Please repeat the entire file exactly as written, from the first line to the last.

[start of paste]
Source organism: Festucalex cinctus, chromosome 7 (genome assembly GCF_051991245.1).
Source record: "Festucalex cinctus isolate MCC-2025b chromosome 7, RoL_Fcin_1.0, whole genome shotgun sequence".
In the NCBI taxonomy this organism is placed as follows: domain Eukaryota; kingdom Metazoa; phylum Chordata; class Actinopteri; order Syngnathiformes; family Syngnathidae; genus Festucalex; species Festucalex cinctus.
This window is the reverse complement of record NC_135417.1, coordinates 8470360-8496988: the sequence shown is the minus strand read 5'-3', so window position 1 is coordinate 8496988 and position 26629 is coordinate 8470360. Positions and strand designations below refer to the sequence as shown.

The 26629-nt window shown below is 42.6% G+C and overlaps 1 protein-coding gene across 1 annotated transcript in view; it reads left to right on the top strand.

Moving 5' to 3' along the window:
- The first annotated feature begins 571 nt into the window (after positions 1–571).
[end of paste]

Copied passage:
Source organism: Festucalex cinctus, chromosome 7 (genome assembly GCF_051991245.1).
Source record: "Festucalex cinctus isolate MCC-2025b chromosome 7, RoL_Fcin_1.0, whole genome shotgun sequence".
In the NCBI taxonomy this organism is placed as follows: domain Eukaryota; kingdom Metazoa; phylum Chordata; class Actinopteri; order Syngnathiformes; family Syngnathidae; genus Festucalex; species Festucalex cinctus.
This window is the reverse complement of record NC_135417.1, coordinates 8470360-8496988: the sequence shown is the minus strand read 5'-3', so window position 1 is coordinate 8496988 and position 26629 is coordinate 8470360. Positions and strand designations below refer to the sequence as shown.

The 26629-nt window shown below is 42.6% G+C and overlaps 1 protein-coding gene across 1 annotated transcript in view; it reads left to right on the top strand.

Moving 5' to 3' along the window:
- The first annotated feature begins 571 nt into the window (after positions 1–571).